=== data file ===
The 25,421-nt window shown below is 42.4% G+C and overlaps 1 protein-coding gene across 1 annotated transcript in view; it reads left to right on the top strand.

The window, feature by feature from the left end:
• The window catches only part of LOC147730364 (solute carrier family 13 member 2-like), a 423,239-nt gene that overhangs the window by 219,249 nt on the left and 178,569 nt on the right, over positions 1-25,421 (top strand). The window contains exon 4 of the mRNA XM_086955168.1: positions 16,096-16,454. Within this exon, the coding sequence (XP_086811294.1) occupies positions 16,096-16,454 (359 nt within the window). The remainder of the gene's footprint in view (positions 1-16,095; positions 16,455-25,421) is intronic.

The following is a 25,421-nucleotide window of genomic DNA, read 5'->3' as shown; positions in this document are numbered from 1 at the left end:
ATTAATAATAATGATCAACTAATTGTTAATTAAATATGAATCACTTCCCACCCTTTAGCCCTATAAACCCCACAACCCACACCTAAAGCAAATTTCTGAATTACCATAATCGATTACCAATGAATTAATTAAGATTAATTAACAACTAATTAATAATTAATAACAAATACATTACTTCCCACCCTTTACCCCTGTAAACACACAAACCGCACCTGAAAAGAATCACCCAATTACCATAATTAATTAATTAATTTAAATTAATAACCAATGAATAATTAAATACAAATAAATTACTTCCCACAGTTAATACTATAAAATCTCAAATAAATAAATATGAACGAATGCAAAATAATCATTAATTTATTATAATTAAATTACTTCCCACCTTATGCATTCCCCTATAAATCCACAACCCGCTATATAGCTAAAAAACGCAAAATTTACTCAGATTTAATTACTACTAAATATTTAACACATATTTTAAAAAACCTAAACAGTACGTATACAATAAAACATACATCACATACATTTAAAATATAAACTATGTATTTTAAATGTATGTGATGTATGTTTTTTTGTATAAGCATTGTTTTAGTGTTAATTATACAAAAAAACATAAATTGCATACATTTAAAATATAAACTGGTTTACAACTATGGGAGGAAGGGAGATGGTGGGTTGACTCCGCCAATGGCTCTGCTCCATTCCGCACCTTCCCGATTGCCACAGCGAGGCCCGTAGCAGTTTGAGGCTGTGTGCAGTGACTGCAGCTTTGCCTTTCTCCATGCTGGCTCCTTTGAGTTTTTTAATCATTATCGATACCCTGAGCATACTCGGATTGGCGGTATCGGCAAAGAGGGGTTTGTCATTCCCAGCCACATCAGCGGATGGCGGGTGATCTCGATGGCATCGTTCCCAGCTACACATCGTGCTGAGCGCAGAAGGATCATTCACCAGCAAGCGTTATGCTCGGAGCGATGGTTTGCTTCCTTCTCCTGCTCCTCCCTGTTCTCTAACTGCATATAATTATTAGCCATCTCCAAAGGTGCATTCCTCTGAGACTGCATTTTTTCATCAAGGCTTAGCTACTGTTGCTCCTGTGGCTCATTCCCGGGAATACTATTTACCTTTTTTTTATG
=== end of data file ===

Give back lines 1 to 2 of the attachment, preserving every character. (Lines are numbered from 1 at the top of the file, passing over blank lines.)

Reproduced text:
The 25,421-nt window shown below is 42.4% G+C and overlaps 1 protein-coding gene across 1 annotated transcript in view; it reads left to right on the top strand.

The window, feature by feature from the left end: